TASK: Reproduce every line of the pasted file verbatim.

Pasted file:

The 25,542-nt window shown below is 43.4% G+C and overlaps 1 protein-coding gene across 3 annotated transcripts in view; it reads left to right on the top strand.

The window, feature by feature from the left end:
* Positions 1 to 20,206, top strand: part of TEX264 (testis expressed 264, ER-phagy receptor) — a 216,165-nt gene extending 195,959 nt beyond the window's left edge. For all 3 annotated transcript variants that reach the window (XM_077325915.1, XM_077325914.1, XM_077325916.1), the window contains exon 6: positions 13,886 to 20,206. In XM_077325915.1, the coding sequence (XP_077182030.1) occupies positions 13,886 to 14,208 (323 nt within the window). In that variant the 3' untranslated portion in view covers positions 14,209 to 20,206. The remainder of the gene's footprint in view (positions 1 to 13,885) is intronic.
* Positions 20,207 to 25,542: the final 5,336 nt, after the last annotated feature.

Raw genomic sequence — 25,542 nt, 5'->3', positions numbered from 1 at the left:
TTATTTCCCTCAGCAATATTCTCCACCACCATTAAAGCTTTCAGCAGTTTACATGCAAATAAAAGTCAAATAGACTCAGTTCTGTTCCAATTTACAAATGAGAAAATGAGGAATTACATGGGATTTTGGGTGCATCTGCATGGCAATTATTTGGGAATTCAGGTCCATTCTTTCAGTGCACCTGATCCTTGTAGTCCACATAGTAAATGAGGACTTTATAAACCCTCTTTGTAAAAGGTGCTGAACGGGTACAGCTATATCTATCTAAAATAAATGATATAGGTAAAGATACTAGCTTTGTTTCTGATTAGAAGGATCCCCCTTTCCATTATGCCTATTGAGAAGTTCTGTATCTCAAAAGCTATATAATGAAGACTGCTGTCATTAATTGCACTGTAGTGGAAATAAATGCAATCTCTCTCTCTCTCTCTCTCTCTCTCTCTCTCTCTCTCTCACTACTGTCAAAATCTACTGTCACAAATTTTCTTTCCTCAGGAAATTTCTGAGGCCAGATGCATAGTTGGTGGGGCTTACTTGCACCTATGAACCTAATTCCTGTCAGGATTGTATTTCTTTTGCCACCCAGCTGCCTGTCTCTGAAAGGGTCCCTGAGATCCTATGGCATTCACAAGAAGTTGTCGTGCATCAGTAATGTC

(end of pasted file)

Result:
The 25,542-nt window shown below is 43.4% G+C and overlaps 1 protein-coding gene across 3 annotated transcripts in view; it reads left to right on the top strand.

The window, feature by feature from the left end:
* Positions 1 to 20,206, top strand: part of TEX264 (testis expressed 264, ER-phagy receptor) — a 216,165-nt gene extending 195,959 nt beyond the window's left edge. For all 3 annotated transcript variants that reach the window (XM_077325915.1, XM_077325914.1, XM_077325916.1), the window contains exon 6: positions 13,886 to 20,206. In XM_077325915.1, the coding sequence (XP_077182030.1) occupies positions 13,886 to 14,208 (323 nt within the window). In that variant the 3' untranslated portion in view covers positions 14,209 to 20,206. The remainder of the gene's footprint in view (positions 1 to 13,885) is intronic.
* Positions 20,207 to 25,542: the final 5,336 nt, after the last annotated feature.

Raw genomic sequence — 25,542 nt, 5'->3', positions numbered from 1 at the left:
TTATTTCCCTCAGCAATATTCTCCACCACCATTAAAGCTTTCAGCAGTTTACATGCAAATAAAAGTCAAATAGACTCAGTTCTGTTCCAATTTACAAATGAGAAAATGAGGAATTACATGGGATTTTGGGTGCATCTGCATGGCAATTATTTGGGAATTCAGGTCCATTCTTTCAGTGCACCTGATCCTTGTAGTCCACATAGTAAATGAGGACTTTATAAACCCTCTTTGTAAAAGGTGCTGAACGGGTACAGCTATATCTATCTAAAATAAATGATATAGGTAAAGATACTAGCTTTGTTTCTGATTAGAAGGATCCCCCTTTCCATTATGCCTATTGAGAAGTTCTGTATCTCAAAAGCTATATAATGAAGACTGCTGTCATTAATTGCACTGTAGTGGAAATAAATGCAATCTCTCTCTCTCTCTCTCTCTCTCTCTCTCTCTCTCTCTCACTACTGTCAAAATCTACTGTCACAAATTTTCTTTCCTCAGGAAATTTCTGAGGCCAGATGCATAGTTGGTGGGGCTTACTTGCACCTATGAACCTAATTCCTGTCAGGATTGTATTTCTTTTGCCACCCAGCTGCCTGTCTCTGAAAGGGTCCCTGAGATCCTATGGCATTCACAAGAAGTTGTCGTGCATCAGTAATGTC